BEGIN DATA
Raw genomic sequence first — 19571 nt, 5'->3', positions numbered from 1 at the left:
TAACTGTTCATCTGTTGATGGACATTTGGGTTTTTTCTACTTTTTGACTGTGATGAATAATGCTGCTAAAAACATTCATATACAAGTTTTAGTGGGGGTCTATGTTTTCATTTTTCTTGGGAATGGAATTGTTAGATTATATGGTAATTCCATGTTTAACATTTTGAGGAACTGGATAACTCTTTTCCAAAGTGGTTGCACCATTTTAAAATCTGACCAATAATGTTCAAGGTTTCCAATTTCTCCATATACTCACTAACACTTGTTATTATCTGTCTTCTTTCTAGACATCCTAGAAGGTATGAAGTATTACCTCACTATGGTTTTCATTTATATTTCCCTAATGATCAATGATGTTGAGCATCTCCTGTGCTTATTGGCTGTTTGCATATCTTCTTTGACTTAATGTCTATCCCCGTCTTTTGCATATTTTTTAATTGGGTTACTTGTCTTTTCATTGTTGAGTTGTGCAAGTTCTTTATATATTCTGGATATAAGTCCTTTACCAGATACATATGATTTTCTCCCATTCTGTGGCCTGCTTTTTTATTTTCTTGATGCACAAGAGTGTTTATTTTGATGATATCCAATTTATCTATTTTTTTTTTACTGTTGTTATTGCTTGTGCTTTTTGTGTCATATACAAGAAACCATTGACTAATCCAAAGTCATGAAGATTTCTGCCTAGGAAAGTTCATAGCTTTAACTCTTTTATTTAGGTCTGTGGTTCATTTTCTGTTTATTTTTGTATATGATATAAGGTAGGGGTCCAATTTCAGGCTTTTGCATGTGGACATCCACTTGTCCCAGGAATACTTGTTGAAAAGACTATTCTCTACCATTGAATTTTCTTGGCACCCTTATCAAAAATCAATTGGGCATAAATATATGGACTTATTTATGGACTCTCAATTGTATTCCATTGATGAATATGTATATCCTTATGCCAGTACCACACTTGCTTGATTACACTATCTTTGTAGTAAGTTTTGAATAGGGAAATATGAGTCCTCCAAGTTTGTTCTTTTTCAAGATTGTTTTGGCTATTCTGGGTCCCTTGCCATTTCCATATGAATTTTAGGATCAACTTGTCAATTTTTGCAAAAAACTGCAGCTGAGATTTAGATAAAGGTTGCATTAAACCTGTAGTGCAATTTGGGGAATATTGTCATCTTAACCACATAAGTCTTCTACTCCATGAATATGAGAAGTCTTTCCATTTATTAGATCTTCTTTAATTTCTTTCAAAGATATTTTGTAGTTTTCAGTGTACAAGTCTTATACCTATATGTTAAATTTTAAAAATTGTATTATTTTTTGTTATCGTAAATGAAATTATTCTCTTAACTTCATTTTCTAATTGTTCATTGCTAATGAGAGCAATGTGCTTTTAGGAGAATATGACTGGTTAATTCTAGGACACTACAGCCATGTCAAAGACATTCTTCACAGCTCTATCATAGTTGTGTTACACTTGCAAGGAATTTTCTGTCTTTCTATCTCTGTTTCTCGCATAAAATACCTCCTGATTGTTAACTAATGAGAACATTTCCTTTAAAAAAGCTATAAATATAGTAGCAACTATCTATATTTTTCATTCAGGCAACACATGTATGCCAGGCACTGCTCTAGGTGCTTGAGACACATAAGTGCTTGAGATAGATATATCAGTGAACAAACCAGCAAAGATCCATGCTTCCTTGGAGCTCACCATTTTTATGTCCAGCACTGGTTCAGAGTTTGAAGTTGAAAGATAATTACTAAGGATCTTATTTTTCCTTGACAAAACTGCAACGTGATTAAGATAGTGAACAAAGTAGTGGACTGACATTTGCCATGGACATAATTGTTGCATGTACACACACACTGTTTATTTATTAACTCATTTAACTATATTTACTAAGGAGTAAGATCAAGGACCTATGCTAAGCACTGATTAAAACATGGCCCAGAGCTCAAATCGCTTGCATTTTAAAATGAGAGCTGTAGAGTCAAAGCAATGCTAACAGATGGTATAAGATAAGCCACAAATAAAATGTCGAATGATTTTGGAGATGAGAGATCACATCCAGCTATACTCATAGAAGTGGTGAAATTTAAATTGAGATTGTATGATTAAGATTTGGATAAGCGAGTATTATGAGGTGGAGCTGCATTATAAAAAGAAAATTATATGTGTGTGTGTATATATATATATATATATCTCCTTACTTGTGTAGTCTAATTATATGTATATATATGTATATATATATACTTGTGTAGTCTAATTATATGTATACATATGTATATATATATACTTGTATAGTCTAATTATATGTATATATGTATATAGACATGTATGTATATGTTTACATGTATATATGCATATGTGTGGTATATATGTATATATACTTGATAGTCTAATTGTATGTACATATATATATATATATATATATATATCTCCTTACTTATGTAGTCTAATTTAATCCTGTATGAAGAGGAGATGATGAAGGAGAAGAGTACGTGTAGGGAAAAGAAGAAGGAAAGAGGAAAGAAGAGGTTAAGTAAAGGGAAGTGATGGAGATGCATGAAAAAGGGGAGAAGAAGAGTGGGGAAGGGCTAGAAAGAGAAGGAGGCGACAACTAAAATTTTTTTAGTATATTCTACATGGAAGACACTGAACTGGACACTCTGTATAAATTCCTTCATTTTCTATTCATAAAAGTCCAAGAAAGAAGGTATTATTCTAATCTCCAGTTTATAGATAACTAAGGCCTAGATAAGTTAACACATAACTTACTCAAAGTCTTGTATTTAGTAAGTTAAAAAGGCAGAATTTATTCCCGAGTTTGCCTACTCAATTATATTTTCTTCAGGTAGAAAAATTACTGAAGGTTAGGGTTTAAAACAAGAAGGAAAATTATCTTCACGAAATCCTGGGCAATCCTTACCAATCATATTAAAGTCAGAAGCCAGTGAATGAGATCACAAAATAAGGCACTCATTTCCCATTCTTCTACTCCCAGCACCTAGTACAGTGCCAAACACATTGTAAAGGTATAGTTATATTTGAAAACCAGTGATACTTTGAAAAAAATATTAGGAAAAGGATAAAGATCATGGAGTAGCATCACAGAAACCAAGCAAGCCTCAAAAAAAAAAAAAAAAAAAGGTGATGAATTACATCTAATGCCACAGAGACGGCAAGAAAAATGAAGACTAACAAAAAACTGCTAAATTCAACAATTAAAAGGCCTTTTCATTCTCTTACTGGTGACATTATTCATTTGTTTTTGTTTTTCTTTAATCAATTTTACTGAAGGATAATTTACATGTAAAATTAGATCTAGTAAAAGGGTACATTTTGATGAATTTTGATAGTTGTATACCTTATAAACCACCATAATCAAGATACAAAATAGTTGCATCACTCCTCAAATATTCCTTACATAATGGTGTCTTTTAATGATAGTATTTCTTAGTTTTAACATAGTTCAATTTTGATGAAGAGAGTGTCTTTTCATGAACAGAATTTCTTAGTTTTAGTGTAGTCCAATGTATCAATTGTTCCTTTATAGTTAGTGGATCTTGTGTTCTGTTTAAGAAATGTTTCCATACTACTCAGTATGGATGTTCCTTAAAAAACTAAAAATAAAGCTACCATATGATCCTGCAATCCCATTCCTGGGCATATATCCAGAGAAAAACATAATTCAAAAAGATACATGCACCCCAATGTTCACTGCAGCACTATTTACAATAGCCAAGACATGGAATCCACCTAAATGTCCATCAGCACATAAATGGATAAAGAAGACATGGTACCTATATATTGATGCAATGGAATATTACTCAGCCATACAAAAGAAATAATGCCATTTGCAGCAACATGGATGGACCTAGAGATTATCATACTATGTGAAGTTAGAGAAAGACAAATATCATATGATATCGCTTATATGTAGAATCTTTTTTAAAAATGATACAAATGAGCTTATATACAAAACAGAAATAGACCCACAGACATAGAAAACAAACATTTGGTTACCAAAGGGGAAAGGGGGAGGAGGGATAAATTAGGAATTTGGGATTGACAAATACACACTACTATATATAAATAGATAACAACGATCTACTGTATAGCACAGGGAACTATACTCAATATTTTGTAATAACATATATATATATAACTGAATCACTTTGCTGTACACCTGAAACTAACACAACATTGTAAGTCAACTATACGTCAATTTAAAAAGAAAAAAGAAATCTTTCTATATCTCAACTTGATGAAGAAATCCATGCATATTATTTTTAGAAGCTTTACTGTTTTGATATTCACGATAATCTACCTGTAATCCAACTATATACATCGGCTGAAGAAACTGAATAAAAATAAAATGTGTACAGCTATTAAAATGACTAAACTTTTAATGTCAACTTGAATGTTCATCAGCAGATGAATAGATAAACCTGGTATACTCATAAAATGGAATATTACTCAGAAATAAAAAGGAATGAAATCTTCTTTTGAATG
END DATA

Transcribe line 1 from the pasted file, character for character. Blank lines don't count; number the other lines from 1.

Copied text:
Raw genomic sequence first — 19571 nt, 5'->3', positions numbered from 1 at the left: